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From tsunami-ravaged Japan, to North Carolina, to Philadelphia, to you. (With a stop at Walden Pond somewhere along the way.) That’s the circuitous journey that has brought Pig Iron Theatre Company to Georgetown University this weekend. The Philadelphia-based troupe is known for what’s called “devised theater”—that is, building a show together as an ensemble, from scratch. But the creative process for the show they perform today was a bit different even by their nontraditional standards. Zero Cost House was conceived at PlayMakers Repertory Company, on the campus of the University of North Carolina at Chapel Hill. In 2010, PlayMakers received a $200,000 grant from the Andrew W. Mellon Foundation. They’re using the money not for themselves, but to give smaller companies a chance to come and create new work using UNC’s resources. Pig Iron director Dan Rothenberg had long wanted to collaborate with the Japanese playright Toshiki Okada, so the grant allowed him to fly Okada (with his translator) to Chapel Hill, where the ensemble spent three weeks developing a storyline. The result is a meditation on the places people call home, whether that be a cabin in the woods or a destroyed fishing village near Fukushima.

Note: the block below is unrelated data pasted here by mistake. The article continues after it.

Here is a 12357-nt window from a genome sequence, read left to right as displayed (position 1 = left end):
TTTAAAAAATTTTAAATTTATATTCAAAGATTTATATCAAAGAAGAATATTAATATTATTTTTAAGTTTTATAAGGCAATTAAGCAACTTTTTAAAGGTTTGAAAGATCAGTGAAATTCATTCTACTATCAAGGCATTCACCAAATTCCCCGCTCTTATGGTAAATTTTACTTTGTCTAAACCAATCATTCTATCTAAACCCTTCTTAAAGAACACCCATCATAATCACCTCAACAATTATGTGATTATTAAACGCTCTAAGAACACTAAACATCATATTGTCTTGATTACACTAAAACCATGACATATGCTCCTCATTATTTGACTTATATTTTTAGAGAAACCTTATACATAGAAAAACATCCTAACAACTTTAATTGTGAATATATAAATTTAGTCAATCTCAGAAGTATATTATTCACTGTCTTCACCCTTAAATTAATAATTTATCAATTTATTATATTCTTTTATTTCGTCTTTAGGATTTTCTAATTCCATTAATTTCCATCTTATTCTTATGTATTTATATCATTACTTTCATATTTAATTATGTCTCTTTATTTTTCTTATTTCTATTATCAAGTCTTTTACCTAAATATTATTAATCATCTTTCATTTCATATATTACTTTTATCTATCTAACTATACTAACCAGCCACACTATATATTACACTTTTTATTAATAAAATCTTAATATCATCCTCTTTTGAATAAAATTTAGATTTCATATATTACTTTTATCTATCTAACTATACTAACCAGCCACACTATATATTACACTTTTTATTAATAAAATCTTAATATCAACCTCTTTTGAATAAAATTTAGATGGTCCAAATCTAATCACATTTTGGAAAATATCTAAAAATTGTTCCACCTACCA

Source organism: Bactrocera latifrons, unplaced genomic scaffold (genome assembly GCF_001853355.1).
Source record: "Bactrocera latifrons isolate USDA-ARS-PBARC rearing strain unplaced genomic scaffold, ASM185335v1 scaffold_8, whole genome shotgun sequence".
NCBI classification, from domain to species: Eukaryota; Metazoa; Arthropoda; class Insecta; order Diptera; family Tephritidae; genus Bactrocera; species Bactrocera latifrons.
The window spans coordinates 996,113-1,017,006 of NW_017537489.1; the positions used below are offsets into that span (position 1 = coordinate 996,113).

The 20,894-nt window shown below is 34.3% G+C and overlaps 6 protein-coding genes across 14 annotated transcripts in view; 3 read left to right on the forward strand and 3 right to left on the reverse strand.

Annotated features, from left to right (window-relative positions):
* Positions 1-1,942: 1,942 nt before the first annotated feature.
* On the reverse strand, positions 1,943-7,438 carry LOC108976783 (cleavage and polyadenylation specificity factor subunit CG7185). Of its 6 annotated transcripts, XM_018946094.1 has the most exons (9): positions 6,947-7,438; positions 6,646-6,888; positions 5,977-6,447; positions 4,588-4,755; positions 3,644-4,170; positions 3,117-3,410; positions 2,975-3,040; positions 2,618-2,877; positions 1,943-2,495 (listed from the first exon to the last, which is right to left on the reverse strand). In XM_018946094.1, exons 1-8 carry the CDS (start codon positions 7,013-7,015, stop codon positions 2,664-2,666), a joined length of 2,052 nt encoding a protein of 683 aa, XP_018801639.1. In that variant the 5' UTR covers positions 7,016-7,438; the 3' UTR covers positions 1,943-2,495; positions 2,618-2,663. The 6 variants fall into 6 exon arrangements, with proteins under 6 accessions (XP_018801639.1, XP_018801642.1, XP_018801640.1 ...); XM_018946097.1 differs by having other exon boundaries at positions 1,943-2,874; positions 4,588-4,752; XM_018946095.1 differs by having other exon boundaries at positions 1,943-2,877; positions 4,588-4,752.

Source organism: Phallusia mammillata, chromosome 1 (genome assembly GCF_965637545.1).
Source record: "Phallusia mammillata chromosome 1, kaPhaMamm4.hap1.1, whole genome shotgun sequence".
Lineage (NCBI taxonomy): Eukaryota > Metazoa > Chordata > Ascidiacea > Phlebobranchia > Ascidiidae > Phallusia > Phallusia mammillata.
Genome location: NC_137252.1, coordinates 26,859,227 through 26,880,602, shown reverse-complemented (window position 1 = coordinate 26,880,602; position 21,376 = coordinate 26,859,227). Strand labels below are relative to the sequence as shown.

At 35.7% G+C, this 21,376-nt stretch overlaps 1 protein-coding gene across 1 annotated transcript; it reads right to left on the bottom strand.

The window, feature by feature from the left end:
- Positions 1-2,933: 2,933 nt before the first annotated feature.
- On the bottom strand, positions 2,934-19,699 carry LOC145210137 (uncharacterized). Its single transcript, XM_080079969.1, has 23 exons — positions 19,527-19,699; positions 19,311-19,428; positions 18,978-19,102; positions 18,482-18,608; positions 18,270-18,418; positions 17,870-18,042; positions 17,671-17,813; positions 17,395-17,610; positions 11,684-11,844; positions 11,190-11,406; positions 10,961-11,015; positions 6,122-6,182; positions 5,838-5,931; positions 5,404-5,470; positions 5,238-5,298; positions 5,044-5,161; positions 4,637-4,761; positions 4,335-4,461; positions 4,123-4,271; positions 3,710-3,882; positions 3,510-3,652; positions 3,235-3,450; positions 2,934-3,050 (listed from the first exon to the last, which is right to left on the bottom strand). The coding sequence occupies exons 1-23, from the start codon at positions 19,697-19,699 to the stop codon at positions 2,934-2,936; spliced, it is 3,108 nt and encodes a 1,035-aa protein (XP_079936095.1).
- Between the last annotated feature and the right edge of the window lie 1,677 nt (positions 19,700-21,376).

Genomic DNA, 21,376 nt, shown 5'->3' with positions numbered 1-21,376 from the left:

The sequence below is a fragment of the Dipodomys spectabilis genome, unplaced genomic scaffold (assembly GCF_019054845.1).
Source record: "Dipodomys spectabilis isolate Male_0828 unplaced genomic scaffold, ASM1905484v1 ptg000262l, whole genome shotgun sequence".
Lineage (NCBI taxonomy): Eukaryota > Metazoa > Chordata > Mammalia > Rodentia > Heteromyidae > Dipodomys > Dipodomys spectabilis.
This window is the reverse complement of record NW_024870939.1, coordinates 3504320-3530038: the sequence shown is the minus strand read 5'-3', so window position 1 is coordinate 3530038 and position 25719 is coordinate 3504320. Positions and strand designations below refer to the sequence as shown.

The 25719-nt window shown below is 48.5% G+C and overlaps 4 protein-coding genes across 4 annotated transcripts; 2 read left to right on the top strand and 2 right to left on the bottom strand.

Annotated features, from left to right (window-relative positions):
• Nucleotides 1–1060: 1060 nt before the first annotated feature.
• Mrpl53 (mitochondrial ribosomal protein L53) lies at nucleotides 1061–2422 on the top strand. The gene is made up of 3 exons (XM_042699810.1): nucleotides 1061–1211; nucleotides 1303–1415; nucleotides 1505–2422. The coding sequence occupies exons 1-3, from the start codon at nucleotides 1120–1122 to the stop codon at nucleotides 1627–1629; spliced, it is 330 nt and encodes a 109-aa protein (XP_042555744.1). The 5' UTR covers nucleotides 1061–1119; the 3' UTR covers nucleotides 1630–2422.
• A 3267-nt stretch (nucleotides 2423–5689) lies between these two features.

Tonight’s performances begin at 2 p.m. and 8 p.m. at the Gonda Theatre at Georgetown University’s Davis Performing Arts Center, 3700 O St. NW. $10–$20. performingarts.georgetown.edu. (202) 687-ARTS.